Many of us in the field of yoga and other complementary therapies are guided by our hearts. That’s one of the great strengths of natural therapies – being able to connect with clients on an intuitive level and offering more than a formulaic treatment plan. We are also our own favourite guinea pigs – talk to any yoga teacher or complementary therapist and you’re likely to find a personal story of overcoming health problems by using the techniques that they now offer to others. Again, that’s a great strength, giving practitioners deep insight and empathy for clients who are tackling their own health challenges.
However it’s important to recognise that just because something works for you (or your kids or somebody else you know), it doesn’t necessarily make it effective for everybody else. Whether it’s a yoga pose or a natural remedy, we cannot assume that something works just because it feels good. If it works for you, AWESOME! Keep going. But if you’re selling your treatment to a client, it’s important to understand the evidence base for what you’re giving them.
As the director of an accredited Yoga Therapy training program, I place a strong emphasis on encouraging yoga teachers to develop their understanding and appreciation of the evidence base for what they're learning. There are a lot of claims made in the name of yoga, but some of those claims need a fact-check.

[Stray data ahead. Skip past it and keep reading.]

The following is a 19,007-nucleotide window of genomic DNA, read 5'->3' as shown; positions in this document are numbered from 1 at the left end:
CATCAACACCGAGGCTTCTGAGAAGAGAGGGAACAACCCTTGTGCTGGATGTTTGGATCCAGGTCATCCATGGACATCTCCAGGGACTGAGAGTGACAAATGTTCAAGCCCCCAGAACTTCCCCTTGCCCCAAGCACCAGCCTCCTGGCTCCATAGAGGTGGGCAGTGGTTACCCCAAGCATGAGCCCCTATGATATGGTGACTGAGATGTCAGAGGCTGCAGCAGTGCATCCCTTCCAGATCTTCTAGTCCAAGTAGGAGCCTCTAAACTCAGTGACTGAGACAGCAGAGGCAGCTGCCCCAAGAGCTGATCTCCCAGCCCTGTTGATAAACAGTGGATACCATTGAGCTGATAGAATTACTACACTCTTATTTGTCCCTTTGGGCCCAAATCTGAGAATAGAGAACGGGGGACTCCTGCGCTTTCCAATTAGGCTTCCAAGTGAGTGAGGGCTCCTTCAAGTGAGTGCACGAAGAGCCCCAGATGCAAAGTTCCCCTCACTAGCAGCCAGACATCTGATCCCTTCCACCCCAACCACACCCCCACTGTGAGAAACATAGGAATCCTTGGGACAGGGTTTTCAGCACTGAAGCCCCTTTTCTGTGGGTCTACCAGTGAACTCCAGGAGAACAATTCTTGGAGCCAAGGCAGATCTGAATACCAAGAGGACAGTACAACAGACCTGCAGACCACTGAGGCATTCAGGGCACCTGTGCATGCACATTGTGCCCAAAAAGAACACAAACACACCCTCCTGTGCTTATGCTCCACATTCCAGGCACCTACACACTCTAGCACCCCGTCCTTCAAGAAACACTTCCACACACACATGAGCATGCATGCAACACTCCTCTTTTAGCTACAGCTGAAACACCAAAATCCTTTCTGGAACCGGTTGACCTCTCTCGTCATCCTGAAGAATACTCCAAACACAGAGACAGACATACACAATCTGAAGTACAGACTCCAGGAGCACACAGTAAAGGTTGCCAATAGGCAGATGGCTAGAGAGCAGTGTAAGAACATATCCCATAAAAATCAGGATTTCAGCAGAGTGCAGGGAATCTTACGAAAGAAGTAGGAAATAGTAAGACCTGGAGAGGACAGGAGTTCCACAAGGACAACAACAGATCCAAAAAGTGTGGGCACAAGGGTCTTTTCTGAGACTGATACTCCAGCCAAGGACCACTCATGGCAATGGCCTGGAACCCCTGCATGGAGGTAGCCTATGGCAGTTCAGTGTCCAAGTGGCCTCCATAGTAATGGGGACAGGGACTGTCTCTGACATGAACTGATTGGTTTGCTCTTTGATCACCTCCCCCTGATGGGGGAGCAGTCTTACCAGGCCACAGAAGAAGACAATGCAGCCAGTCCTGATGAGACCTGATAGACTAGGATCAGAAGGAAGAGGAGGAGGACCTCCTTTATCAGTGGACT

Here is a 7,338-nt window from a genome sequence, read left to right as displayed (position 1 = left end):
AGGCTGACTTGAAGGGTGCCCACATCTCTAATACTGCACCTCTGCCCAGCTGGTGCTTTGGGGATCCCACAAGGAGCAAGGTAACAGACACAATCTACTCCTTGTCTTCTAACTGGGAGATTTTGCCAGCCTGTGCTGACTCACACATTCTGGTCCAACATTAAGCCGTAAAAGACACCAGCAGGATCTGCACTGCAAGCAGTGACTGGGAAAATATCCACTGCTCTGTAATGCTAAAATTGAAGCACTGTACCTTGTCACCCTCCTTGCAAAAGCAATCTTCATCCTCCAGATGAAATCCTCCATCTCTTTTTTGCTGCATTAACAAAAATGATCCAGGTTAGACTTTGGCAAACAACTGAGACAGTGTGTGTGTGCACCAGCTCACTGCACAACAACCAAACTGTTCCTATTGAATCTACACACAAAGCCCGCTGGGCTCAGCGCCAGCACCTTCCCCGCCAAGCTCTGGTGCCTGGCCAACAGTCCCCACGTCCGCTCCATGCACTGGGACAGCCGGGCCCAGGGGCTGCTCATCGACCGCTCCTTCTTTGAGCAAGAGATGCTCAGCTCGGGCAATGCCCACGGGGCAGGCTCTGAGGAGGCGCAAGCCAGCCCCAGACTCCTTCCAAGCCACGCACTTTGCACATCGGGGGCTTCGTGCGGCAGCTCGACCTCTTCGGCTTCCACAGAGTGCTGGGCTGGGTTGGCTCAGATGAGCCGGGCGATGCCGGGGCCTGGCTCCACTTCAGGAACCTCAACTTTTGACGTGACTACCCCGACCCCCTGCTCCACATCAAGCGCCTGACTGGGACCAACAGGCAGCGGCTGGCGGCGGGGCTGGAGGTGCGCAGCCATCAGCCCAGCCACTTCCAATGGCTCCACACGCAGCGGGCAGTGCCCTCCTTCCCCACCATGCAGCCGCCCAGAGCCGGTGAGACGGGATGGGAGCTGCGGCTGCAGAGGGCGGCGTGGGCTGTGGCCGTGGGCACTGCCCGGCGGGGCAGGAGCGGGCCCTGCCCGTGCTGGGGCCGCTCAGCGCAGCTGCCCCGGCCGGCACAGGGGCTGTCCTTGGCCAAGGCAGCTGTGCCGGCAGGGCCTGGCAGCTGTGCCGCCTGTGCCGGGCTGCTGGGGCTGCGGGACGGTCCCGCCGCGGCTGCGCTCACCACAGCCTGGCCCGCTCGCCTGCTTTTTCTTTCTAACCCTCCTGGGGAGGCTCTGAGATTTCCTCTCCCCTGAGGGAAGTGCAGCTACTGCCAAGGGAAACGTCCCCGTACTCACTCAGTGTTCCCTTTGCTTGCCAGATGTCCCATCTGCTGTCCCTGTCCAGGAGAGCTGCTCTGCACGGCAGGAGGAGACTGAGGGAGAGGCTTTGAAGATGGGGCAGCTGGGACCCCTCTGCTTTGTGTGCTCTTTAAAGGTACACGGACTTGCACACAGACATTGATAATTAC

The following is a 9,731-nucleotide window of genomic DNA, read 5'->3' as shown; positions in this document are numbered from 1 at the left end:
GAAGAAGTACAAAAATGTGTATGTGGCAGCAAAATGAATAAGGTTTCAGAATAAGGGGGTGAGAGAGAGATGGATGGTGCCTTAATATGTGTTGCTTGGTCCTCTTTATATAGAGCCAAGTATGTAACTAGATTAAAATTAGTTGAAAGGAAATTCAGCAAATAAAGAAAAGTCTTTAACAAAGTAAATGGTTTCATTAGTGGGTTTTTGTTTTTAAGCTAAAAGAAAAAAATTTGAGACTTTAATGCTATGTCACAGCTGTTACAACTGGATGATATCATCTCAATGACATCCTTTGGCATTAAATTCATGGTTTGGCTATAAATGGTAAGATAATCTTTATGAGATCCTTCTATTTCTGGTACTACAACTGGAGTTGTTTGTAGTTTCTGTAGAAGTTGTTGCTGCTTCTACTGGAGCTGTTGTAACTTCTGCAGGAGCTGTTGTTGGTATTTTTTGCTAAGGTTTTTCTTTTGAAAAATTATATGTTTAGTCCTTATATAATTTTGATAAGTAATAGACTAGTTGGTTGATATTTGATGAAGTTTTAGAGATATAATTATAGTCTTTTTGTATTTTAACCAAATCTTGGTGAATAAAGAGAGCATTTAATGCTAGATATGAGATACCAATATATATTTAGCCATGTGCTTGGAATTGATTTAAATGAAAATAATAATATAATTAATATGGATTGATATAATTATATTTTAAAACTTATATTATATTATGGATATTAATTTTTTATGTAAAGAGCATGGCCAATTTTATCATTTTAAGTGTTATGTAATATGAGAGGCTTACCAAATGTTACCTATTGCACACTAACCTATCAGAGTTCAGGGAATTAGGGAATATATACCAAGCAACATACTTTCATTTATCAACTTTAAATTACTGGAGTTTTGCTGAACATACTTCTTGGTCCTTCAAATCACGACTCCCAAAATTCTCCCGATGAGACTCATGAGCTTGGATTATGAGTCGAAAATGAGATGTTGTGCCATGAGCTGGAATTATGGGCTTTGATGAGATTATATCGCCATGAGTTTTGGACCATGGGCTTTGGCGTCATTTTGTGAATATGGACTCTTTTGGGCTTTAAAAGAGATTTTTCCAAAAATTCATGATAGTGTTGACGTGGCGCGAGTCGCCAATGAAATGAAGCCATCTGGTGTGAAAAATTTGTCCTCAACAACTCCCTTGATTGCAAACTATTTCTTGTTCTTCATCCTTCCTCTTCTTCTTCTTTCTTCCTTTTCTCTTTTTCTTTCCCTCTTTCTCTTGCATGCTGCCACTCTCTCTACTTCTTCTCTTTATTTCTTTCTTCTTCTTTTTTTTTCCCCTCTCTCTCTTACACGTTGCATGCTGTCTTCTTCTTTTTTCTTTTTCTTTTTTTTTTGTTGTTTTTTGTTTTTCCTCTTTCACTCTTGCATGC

Evidence based practice
I train yoga therapists in a huge variety of techniques to help students to manage their health. Some of those techniques are evidence based, some are not. When I teach something that does not have a strong evidence base (hasta mudra, for example), I explain that the practice is part of the yoga tradition and some people have found it very helpful. However, I’m careful not to make any definitive claims for its curative properties. On the other hand, when I teach a breathing technique to help students manage performance anxiety, I am able to say with confidence that there is good evidence for believing that this technique will help to reduce symptoms (Nemati, 2013). But what exactly does that mean?
Not all research is equal
Finding a book or a research paper on a particular technique or substance doesn’t mean that thing has been ‘proven’ to work. For example, not everything that happens in a petri dish or a white mouse works for humans.
Plenty of lab studies show promise, but we can’t take data from early stage research and conclude that a particular yoga posture, pranayama or potion will work on our clients. Then there’s the problem of low-quality studies. If a study only has a small number of participants, or the methodology is unsound, the results can be unreliable.
It’s also helpful to know who conducted and funded a piece of research – if a cat tries to prove that cats are smarter than dogs by citing qualitative research performed by cats at a university funded by wealthy cats and peer reviewed by cats, you might call into question the impartiality of the work.